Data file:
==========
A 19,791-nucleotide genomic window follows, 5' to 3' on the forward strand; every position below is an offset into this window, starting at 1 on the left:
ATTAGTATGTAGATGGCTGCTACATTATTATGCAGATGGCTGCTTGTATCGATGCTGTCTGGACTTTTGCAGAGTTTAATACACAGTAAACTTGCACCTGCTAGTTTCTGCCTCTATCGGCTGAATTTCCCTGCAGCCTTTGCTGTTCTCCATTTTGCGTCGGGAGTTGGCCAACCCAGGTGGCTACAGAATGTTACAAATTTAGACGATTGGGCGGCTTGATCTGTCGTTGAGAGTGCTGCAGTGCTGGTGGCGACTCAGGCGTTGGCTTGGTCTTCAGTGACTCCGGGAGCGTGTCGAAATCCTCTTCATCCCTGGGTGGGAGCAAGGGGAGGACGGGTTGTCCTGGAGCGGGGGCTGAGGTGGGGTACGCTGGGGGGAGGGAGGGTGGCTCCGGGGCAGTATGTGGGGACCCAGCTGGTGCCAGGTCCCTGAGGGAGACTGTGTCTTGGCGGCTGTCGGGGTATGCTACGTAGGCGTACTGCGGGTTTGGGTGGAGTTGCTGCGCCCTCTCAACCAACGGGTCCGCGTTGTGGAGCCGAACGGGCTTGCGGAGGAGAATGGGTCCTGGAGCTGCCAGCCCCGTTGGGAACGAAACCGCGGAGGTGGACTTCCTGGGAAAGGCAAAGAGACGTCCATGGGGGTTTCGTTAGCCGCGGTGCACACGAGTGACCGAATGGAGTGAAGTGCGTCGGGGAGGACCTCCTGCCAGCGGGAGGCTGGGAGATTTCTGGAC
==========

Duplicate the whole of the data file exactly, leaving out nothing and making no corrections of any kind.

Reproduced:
A 19,791-nucleotide genomic window follows, 5' to 3' on the forward strand; every position below is an offset into this window, starting at 1 on the left:
ATTAGTATGTAGATGGCTGCTACATTATTATGCAGATGGCTGCTTGTATCGATGCTGTCTGGACTTTTGCAGAGTTTAATACACAGTAAACTTGCACCTGCTAGTTTCTGCCTCTATCGGCTGAATTTCCCTGCAGCCTTTGCTGTTCTCCATTTTGCGTCGGGAGTTGGCCAACCCAGGTGGCTACAGAATGTTACAAATTTAGACGATTGGGCGGCTTGATCTGTCGTTGAGAGTGCTGCAGTGCTGGTGGCGACTCAGGCGTTGGCTTGGTCTTCAGTGACTCCGGGAGCGTGTCGAAATCCTCTTCATCCCTGGGTGGGAGCAAGGGGAGGACGGGTTGTCCTGGAGCGGGGGCTGAGGTGGGGTACGCTGGGGGGAGGGAGGGTGGCTCCGGGGCAGTATGTGGGGACCCAGCTGGTGCCAGGTCCCTGAGGGAGACTGTGTCTTGGCGGCTGTCGGGGTATGCTACGTAGGCGTACTGCGGGTTTGGGTGGAGTTGCTGCGCCCTCTCAACCAACGGGTCCGCGTTGTGGAGCCGAACGGGCTTGCGGAGGAGAATGGGTCCTGGAGCTGCCAGCCCCGTTGGGAACGAAACCGCGGAGGTGGACTTCCTGGGAAAGGCAAAGAGACGTCCATGGGGGTTTCGTTAGCCGCGGTGCACACGAGTGACCGAATGGAGTGAAGTGCGTCGGGGAGGACCTCCTGCCAGCGGGAGGCTGGGAGATTTCTGGAC